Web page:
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Cabot Landing Provincial Park, NS
Friday, July 16, 2004 - 7:00am by Lolo
50 miles and 1.25 hours from our last stop
We left the Cabot Trail in the village of Cape North and headed towards the northernmost tip of Cape Breton island. The drive took us along mountains and rugged coastline before descending into the small community of Sugar Loaf in the Aspy Valley. This section of Cape Breton Island is quite remote and undeveloped, much like the Cabot Trail was 30 years ago, before being discovered by travel magazines.
We stopped at the Cabot Landing Provincial Picnic Park to have lunch. It was a very small park with a few picnic tables perched on a bluff overlooking Aspy Bay and a beach with sand redder than any I have ever seen before. It was quite lovely. Although it wasn’t warm enough to tempt us to dive into the surf, we did take a long walk along the beach, taking many photographs along the way. On our way back, we noticed the small black head of a seal bobbing playfully out in the surf. I think he was actually more interested in us than we were in him. He took a particular liking to Tommy, whom he followed up and down the beach. I suggested to Tommy that he put on his black wetsuit and join him, but he wasn’t buying it.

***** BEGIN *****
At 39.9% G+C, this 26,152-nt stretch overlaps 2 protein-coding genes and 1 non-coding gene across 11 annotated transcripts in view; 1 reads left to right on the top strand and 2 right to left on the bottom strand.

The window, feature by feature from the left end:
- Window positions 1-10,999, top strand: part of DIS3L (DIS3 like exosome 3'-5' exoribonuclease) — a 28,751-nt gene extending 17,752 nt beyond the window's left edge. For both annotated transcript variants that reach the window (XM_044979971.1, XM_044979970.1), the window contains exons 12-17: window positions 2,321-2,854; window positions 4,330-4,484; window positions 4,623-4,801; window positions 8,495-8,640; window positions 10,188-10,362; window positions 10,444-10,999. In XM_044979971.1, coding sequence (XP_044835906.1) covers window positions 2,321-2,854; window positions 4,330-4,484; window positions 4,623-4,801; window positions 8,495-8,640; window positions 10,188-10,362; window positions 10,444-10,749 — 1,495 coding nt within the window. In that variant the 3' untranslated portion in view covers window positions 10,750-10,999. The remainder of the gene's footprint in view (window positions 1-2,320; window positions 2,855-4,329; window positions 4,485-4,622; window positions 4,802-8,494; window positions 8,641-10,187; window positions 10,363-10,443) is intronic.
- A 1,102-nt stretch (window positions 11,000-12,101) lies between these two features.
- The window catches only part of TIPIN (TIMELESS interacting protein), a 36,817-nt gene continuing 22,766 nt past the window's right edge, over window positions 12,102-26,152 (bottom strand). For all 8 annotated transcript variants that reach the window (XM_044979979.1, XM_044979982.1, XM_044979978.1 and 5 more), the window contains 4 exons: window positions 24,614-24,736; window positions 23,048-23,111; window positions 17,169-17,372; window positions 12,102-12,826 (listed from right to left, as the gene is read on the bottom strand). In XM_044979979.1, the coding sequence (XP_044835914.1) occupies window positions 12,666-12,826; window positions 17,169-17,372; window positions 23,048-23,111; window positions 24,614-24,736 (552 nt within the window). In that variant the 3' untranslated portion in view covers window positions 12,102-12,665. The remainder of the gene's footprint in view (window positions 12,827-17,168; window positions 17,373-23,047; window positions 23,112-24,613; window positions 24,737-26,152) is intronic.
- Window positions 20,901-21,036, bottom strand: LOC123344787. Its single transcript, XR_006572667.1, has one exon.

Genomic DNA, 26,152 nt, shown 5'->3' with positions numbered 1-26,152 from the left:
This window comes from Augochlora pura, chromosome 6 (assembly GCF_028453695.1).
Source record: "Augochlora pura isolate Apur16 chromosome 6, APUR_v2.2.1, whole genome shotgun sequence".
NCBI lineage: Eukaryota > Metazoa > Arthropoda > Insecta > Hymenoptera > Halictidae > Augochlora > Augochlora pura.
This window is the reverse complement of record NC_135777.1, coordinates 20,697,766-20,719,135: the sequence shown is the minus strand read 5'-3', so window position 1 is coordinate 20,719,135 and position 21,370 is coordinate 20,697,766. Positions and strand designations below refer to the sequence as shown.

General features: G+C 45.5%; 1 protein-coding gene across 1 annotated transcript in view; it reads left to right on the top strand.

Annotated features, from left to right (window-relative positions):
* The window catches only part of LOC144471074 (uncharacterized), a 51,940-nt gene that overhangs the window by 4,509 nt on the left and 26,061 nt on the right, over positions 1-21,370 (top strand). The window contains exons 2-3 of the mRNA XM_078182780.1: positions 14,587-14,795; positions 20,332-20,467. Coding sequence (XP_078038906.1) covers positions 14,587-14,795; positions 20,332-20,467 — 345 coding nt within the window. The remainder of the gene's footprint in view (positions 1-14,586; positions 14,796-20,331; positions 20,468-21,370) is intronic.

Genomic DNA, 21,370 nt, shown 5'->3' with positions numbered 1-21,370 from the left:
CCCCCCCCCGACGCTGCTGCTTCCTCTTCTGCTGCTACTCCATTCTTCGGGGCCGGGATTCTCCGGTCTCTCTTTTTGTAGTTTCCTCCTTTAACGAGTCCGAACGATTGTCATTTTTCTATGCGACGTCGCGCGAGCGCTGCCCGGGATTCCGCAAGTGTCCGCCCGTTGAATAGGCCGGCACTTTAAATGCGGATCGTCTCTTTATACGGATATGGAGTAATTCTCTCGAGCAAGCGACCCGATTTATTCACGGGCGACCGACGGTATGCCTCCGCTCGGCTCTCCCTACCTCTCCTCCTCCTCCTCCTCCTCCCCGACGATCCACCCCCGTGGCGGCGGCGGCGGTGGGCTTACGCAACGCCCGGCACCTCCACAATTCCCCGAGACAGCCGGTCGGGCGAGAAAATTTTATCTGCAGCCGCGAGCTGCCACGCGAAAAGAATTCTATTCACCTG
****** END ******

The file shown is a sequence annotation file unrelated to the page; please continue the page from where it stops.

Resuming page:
After lunch, we strolled over to the bust of Giovanni Cabot, the Italian explorer who was credited with discovering Canada back in 1497. Apparently there is quite a controversy as to where he first made landfall, and places such as Newfoundland, Labrador, and even Maine claim that it was on their shores. However, locals here like to believe that Cabot first touched shore in this very park.
Cabot’s Landing Provincial Park is located in the village of Sugar Loaf, on the northernmost tip of Cape Breton Island. It is reached by leaving the Cabot Trail at the village of Cape North and heading north towards Bay St. Lawrence.
This beautiful picnic park features a mile-long red sand beach on Aspy Bay. There is also a bust of the Italian explore Giovanni Cabot (John Cabot) who is believed to have landed here in 1497.
Cabot Landing Provincial Park location map